Yoga & Wellbeing
Yoga, the world’s oldest system for achieving this balance, finds its roots in ancient scriptures like the Bhagavad Gita, Mahabharata, and Vedas, and was first recorded by the sage Patanjali in the “Yoga Sutras”. By practicing yoga regularly, one can enhance the strength and flexibility of the body, while quieting the mind of worries and fears, thus promoting overall well-being and peace. Yoga and Ayurveda go hand-in-hand as sister sciences. While Ayurveda focuses on the physical and mental health of the body, yoga is primarily concerned with mental health. The practice of yoga can prevent and alleviate stress and related disorders by balancing the neurohormones and metabolism, improving endocrine metabolism.
Daily Yoga & Guided Meditation
At Softouch Ayurveda, we provide daily guided yoga and meditation sessions, led by our expert Yoga Masters. Yoga sessions can take place indoors or amidst the serene beauty of our lush gardens depending on the weather conditions. The Yoga teacher also discusses plans with our Ayurveda Doctor to create personalised yoga plans for each guest, which can then be continued at home. We believe that achieving complete relaxation through yoga and meditation is the key to living an effective Ayurvedic lifestyle. We recognise the intricate link between the body and mind, and the importance of maintaining their harmony.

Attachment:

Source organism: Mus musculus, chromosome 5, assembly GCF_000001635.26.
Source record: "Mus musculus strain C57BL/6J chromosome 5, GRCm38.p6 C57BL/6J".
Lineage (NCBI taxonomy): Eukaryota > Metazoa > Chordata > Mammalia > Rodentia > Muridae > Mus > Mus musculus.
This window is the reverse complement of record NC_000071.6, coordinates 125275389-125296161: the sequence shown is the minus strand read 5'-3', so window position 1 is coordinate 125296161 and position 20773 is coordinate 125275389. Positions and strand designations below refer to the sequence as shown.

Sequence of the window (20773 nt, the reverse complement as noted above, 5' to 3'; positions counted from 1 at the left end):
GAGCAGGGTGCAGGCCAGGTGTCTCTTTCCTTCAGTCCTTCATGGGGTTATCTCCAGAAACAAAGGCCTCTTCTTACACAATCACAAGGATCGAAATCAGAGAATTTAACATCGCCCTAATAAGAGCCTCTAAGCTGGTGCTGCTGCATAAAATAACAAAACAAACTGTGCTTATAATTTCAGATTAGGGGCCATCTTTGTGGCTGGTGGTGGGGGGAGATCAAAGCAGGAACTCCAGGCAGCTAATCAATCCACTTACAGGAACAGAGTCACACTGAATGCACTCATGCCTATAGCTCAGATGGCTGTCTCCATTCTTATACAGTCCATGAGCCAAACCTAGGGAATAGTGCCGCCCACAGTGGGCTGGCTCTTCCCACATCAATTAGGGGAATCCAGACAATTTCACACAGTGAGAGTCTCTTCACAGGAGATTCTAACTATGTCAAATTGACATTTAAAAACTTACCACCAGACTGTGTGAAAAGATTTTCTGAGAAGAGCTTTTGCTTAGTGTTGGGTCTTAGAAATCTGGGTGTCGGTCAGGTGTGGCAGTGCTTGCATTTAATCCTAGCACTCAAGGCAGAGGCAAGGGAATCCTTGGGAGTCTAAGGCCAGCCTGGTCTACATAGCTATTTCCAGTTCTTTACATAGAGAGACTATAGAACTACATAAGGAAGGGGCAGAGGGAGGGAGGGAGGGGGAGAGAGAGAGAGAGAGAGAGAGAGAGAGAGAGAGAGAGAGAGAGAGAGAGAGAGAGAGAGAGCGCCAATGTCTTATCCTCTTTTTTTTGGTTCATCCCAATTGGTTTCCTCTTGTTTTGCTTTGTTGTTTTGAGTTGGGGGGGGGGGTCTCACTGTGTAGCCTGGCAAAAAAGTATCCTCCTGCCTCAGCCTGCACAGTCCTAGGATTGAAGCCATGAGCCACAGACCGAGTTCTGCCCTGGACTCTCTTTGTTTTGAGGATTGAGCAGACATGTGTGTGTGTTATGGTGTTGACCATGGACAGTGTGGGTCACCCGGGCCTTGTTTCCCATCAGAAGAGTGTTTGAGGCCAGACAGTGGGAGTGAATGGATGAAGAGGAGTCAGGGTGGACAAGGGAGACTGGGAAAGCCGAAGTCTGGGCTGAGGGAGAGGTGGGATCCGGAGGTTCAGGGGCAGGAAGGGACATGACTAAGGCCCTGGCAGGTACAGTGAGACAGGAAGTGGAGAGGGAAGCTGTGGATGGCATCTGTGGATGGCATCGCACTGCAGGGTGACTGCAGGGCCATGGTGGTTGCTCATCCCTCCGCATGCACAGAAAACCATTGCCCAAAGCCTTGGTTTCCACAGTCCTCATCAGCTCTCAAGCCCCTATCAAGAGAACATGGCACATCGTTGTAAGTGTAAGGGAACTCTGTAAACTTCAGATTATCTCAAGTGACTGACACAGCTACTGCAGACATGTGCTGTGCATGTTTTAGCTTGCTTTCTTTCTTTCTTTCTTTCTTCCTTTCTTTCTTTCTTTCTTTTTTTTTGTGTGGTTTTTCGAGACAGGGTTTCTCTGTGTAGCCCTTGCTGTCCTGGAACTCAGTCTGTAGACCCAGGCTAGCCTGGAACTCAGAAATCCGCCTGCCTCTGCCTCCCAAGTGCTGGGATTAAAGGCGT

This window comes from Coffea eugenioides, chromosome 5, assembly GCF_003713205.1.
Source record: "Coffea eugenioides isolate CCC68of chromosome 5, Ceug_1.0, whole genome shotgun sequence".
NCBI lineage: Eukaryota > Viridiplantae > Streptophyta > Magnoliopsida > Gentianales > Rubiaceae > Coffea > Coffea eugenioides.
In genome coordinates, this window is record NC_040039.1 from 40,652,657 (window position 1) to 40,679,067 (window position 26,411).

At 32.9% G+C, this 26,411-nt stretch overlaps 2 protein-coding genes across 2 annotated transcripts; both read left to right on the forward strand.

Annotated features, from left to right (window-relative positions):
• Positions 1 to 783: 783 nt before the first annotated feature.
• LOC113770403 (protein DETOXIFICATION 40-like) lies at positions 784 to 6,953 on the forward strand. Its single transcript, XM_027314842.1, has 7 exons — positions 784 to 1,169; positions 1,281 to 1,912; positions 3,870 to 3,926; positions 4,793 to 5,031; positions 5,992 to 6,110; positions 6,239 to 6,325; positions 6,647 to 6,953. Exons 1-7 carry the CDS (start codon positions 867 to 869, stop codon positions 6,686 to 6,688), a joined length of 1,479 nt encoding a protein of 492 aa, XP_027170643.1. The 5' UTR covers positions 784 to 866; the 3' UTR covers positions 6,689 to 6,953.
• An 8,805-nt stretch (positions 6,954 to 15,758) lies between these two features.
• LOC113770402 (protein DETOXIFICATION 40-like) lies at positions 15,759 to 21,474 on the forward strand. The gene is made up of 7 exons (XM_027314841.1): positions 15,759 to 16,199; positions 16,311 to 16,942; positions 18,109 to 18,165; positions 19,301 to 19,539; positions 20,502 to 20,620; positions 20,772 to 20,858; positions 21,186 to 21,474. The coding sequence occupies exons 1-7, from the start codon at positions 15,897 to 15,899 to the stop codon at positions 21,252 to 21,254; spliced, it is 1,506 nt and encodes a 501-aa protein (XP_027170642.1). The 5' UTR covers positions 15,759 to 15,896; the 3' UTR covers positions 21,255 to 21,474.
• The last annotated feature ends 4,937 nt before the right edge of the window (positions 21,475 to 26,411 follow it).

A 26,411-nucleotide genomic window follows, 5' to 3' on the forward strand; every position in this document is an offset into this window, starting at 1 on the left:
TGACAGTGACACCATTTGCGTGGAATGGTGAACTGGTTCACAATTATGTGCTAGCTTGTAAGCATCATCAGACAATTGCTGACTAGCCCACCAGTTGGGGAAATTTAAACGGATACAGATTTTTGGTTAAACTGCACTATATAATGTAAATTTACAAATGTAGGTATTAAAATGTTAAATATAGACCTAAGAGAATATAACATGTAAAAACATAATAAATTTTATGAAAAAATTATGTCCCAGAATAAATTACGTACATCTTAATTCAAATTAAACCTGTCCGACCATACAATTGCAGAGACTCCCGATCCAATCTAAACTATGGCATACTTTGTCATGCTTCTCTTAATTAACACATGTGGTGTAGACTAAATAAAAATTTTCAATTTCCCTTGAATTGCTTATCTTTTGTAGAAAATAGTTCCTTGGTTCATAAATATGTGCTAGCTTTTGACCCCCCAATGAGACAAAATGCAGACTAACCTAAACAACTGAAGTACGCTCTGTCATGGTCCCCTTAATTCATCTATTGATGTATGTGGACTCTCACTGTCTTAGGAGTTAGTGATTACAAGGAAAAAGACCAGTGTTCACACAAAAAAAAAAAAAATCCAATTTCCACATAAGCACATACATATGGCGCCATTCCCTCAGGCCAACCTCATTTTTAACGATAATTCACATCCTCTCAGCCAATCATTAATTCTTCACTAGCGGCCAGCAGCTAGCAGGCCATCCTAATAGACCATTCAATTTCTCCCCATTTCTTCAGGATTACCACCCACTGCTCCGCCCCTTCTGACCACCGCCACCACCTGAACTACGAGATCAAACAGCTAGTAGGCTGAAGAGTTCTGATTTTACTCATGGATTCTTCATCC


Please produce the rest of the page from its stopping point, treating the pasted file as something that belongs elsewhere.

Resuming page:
8 Core principles
Yoga is a spiritual and physical discipline that originated in ancient India. Its principles have been classified by Patanjali in his Yoga Sutras, which describe the eight limbs of yoga: Yama (universal moral codes), Niyama (self-purification by discipline), Asana (postures), Pranayama (rhythmic control of breath), Pratyahara (withdrawing of the mind from senses), Dharana (concentration), Dhyana (deep meditation), and Samadhi (union with the object of meditation). These eight limbs are the core principles to be followed to attain Moksha.
Balance with Yoga
Ahimsa is the practice of non-violence and love. Satya means truthfulness in thought, word, and deed, while Asteya indicates not stealing. Brahmacharya is the art of consistency and sustaining energy, while Aparigraha means not grasping things and having a balanced relationship with possessions.
Commandment of Yoga
Under the commandments of Yama and Niyama, Patanjali put forth five principles to guide the way of living and five inner observances to lead a peaceful life. These include Ahimsa (non-violence), Satya (truthfulness), Asteya (not stealing), Brahmacharya (celibacy, religious study, and self-restraint), Aparigraha (non-possessiveness), Shoucha (purification of self), Santosha (contentment), Tapas (disciplined effort), Svadhyaya (education or daily reading), and Ishvara Pranidhana (dedication of one’s actions and will to God).
Yoga - Body & Mind
The inner observances include Shoucha, which involves purifying the body and mind through asanas, pranayama, bhakti, healthy food, and a pleasing place of practice. Santosha is contentment, while Tapas involves leading a disciplined life with three aims for the body, mind, and speech. Svadhyaya involves education or daily reading to draw out the best in oneself, and Ishvara Pranidhana involves dedicating one’s actions and will to God and giving up attachment and selfish purposes.